The Masonic egregore is an almost tangible presence.
As a 14 year-old DeMolay, I would sit in the semi-darkness of the lodge room after Chapter meetings almost overcome with reverie. It was so thick I could cut it. It was easy for me to feel centuries of floor work and ritual -- time and space dissolved and I believed I was sitting in every lodge room on earth in every age of the Craft's existence. (I was a strange lad.) It felt more sacred than any church I had ever attended. I hated it when Dad Cooley told me to, "Get out of there and go home."
36 years later when I finally took my EA it all came back to me -- only this time more profoundly. When I heard the words, "... who have gone this way before.'" I had a full-blown mystical experience. I didn't know whether to cry or giggle or faint or die. From that moment forward I felt I was an essential part of an infinite machine -- ecstatically locked into an irresistible moving process that carried me through the doors and to the altar and around the lodge room. For a timeless moment the universe was in order -- in harmony -- and I wasn't just along for the ride, but I (or what was left of "I") was now the indispensable key to that order -- to that harmony.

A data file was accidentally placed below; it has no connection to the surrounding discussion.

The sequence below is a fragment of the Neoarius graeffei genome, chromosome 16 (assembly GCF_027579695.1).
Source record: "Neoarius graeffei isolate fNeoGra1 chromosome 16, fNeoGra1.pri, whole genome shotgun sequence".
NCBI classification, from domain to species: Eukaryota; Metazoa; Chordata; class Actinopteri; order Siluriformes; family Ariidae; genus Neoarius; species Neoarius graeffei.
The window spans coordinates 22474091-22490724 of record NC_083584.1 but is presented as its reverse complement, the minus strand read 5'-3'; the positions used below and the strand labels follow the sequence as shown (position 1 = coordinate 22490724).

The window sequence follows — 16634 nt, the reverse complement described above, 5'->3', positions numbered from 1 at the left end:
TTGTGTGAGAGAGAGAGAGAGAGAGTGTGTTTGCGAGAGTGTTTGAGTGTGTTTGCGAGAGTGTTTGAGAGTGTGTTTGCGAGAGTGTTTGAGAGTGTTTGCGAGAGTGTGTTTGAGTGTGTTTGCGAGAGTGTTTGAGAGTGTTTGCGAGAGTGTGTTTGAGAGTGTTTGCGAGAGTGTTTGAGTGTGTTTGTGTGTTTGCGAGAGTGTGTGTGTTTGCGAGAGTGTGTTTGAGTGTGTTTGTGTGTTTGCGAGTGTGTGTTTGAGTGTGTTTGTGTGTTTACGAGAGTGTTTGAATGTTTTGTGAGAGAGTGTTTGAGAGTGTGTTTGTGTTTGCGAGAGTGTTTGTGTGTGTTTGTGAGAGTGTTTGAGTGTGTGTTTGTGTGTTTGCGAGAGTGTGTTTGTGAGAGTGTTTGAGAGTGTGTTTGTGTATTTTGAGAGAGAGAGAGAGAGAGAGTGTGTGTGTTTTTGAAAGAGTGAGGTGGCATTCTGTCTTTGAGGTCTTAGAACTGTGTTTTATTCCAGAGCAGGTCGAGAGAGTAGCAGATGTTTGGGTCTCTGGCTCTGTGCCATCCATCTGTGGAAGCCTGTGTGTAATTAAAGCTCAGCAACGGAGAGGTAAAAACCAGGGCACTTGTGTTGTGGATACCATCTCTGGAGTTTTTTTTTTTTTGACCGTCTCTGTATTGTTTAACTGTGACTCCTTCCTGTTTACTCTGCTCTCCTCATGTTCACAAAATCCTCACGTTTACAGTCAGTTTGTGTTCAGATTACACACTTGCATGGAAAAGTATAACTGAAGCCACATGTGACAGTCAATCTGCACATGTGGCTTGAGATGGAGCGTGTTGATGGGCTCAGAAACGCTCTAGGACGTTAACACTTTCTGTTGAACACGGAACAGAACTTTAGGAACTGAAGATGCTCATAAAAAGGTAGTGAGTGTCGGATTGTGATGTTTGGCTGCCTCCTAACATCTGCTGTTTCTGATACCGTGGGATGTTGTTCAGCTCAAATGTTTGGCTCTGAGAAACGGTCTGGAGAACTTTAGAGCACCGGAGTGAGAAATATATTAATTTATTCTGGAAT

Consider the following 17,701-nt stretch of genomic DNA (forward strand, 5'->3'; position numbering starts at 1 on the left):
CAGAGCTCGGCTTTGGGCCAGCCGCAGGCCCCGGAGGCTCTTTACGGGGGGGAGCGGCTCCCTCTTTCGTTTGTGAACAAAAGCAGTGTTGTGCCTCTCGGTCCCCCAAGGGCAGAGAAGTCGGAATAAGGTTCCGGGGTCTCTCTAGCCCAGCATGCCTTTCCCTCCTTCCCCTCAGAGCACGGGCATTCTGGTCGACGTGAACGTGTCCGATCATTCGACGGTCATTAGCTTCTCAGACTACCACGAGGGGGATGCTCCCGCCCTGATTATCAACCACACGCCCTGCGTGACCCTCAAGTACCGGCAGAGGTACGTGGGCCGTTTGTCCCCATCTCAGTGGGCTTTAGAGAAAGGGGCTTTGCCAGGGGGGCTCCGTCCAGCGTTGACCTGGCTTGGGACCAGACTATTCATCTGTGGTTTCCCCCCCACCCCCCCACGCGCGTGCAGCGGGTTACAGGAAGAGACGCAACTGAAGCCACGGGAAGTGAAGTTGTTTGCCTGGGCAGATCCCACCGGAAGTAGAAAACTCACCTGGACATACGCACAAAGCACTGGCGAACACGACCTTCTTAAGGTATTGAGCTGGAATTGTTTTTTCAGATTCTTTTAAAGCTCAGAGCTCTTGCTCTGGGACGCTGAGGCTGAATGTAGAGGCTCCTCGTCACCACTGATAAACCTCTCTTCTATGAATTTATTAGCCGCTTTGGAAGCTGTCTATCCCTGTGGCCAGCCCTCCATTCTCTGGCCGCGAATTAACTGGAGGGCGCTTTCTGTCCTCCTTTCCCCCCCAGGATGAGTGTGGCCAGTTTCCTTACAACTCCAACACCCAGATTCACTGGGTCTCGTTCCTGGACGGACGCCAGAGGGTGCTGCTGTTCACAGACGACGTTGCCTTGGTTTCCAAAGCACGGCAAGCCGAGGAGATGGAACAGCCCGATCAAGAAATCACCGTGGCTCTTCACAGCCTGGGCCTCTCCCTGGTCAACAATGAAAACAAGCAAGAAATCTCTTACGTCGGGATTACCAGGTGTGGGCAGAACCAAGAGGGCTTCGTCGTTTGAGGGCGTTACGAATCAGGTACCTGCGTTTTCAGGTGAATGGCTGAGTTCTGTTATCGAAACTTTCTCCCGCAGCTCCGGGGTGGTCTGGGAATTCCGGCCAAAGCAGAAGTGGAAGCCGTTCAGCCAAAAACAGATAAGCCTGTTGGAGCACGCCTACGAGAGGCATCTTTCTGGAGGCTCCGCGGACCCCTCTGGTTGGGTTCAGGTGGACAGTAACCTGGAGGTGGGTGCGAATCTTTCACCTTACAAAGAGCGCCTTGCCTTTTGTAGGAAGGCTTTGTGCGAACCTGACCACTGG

I feel it in every lodge room I visit. It's like walking into sacred Jell-O.
-Bro:. Lon Milo DuQuette
Long Beach Lodge # 327 F.& A.M.
Long Beach Scottish Rite Bodies
Long Beach California